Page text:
Last week we had 48 – yes, that is not a typo – 48 trees put into the woodland and at the entrance. They’ve been struggling in the sudden heat and dryness, with a lot of babying from the sprinklers and hoses.
But last night it rained, quite a lot, about 1/3 inch…and this morning this is what I woke up to.
The Woodland Walk looks like a dream of a woodland walk.
The entry grove brings me to tears.
As I continue to design the gardens at Timshala, I realize that contrary to my usual practice, which is to work from the house outward, I’ve done more around the perimeter and very little around the house. And I just realized why. Until the house was complete, and I could actually experience what the outside looks like from the inside, I could not really visualize it.
The house is an octagon, and there are French doors leading out the garden on every face of the octagon. The views are complex, fascinating, and – for me at least – almost impossible to imagine. I can’t even say, as I normally would, “Well this wall faces north so we will use shade plants here…morning sun lights the east wall…afternoon sun for the west well, etc.” None of the doors or walls or windows are so clear in their orientation.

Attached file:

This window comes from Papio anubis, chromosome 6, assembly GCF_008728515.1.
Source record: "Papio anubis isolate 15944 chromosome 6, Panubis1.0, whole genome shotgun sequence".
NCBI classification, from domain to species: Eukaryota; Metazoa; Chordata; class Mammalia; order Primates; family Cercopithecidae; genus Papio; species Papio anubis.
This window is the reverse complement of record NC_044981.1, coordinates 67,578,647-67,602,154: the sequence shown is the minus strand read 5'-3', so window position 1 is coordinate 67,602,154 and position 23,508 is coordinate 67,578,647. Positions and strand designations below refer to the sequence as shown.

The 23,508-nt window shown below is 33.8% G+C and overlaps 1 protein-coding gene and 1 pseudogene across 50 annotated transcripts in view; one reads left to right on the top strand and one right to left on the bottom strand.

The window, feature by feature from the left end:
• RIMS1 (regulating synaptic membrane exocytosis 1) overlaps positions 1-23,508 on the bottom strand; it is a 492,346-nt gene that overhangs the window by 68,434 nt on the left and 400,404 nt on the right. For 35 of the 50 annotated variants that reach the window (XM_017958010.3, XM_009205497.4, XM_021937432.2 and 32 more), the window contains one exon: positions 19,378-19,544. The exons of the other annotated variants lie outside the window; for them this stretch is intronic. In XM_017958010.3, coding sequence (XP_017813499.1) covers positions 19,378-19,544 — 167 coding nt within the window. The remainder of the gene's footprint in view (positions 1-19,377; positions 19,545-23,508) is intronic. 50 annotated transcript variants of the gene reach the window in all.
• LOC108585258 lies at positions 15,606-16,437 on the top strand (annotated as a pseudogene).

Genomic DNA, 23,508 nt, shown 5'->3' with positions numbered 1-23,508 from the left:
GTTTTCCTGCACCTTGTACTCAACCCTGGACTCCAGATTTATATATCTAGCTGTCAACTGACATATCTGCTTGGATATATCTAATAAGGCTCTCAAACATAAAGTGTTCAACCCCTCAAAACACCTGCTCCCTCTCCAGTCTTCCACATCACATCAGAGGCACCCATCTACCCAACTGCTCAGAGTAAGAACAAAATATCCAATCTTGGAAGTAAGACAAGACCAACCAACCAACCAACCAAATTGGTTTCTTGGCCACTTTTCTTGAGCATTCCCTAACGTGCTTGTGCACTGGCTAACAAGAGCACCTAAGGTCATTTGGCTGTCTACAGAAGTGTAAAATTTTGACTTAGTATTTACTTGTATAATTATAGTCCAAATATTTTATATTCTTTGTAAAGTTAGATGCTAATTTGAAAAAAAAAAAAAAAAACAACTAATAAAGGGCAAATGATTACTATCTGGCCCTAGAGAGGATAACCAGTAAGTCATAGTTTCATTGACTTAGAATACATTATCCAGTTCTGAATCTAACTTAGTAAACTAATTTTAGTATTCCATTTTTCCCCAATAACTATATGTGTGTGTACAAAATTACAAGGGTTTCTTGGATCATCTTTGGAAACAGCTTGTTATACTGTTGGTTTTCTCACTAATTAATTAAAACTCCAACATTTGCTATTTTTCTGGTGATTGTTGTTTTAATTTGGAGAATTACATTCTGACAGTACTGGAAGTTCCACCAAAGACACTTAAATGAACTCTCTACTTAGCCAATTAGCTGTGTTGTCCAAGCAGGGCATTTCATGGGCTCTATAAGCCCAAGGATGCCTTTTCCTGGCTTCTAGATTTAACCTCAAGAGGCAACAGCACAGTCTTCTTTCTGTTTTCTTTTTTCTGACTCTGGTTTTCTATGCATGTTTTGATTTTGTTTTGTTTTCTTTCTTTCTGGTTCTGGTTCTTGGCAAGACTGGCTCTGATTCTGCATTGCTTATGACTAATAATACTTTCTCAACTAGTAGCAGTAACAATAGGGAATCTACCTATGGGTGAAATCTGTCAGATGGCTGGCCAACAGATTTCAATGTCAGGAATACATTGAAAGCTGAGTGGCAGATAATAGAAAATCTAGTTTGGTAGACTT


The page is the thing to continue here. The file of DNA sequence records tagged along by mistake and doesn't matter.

And then there is the issue of time of day. How does the property look in the morning? Afternoon? Evening? Even nighttime is interesting because the moon and stars seem so much more vivid here than in the city.
So this is without a doubt the most complex and wonderfully challenging design I have ever created. There are vistas to be created from so many locations around the garden. From a ‘clearing’ in the woodland….and a seating area at the edge of the orchard … and patios from the living room and bedrooms… from paths leading through the various spaces. And now…I’m working on the many and varied vistas from the inside.
Here is one particularly beautiful scene, through the’ back’ door, looking sort of east, just before dawn, when fog often softens the world. Some newly planted red leaf birches surround a garden light, their backdrop a distant scene of an adjacent forest.